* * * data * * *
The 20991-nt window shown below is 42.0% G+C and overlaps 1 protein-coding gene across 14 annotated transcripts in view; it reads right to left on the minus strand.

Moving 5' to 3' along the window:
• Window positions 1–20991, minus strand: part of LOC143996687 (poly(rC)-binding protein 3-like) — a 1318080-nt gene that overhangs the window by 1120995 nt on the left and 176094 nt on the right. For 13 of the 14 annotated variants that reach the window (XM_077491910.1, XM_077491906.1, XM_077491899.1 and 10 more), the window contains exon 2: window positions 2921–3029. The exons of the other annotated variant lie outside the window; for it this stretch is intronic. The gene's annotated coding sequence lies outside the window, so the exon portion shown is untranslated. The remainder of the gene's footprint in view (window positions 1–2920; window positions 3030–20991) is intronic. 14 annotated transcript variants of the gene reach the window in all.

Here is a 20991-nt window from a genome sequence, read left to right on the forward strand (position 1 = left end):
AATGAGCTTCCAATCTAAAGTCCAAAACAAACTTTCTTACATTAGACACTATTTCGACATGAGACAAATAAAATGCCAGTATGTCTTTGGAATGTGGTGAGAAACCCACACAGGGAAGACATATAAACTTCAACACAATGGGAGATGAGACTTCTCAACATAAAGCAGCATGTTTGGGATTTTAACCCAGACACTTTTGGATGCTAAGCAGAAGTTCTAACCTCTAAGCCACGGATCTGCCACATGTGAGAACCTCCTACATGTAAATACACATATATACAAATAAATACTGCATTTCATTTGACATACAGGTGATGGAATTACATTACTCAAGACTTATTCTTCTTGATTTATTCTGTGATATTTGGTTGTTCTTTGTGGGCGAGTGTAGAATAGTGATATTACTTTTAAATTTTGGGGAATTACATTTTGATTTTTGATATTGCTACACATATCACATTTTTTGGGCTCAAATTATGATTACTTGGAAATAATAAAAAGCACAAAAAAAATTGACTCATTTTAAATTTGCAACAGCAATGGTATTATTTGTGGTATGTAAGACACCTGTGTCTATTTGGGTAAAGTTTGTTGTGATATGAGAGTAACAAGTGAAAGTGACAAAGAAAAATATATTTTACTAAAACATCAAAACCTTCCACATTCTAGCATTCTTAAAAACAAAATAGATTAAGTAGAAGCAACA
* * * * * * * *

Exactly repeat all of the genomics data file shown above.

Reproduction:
The 20991-nt window shown below is 42.0% G+C and overlaps 1 protein-coding gene across 14 annotated transcripts in view; it reads right to left on the minus strand.

Moving 5' to 3' along the window:
• Window positions 1–20991, minus strand: part of LOC143996687 (poly(rC)-binding protein 3-like) — a 1318080-nt gene that overhangs the window by 1120995 nt on the left and 176094 nt on the right. For 13 of the 14 annotated variants that reach the window (XM_077491910.1, XM_077491906.1, XM_077491899.1 and 10 more), the window contains exon 2: window positions 2921–3029. The exons of the other annotated variant lie outside the window; for it this stretch is intronic. The gene's annotated coding sequence lies outside the window, so the exon portion shown is untranslated. The remainder of the gene's footprint in view (window positions 1–2920; window positions 3030–20991) is intronic. 14 annotated transcript variants of the gene reach the window in all.

Here is a 20991-nt window from a genome sequence, read left to right on the forward strand (position 1 = left end):
AATGAGCTTCCAATCTAAAGTCCAAAACAAACTTTCTTACATTAGACACTATTTCGACATGAGACAAATAAAATGCCAGTATGTCTTTGGAATGTGGTGAGAAACCCACACAGGGAAGACATATAAACTTCAACACAATGGGAGATGAGACTTCTCAACATAAAGCAGCATGTTTGGGATTTTAACCCAGACACTTTTGGATGCTAAGCAGAAGTTCTAACCTCTAAGCCACGGATCTGCCACATGTGAGAACCTCCTACATGTAAATACACATATATACAAATAAATACTGCATTTCATTTGACATACAGGTGATGGAATTACATTACTCAAGACTTATTCTTCTTGATTTATTCTGTGATATTTGGTTGTTCTTTGTGGGCGAGTGTAGAATAGTGATATTACTTTTAAATTTTGGGGAATTACATTTTGATTTTTGATATTGCTACACATATCACATTTTTTGGGCTCAAATTATGATTACTTGGAAATAATAAAAAGCACAAAAAAAATTGACTCATTTTAAATTTGCAACAGCAATGGTATTATTTGTGGTATGTAAGACACCTGTGTCTATTTGGGTAAAGTTTGTTGTGATATGAGAGTAACAAGTGAAAGTGACAAAGAAAAATATATTTTACTAAAACATCAAAACCTTCCACATTCTAGCATTCTTAAAAACAAAATAGATTAAGTAGAAGCAACA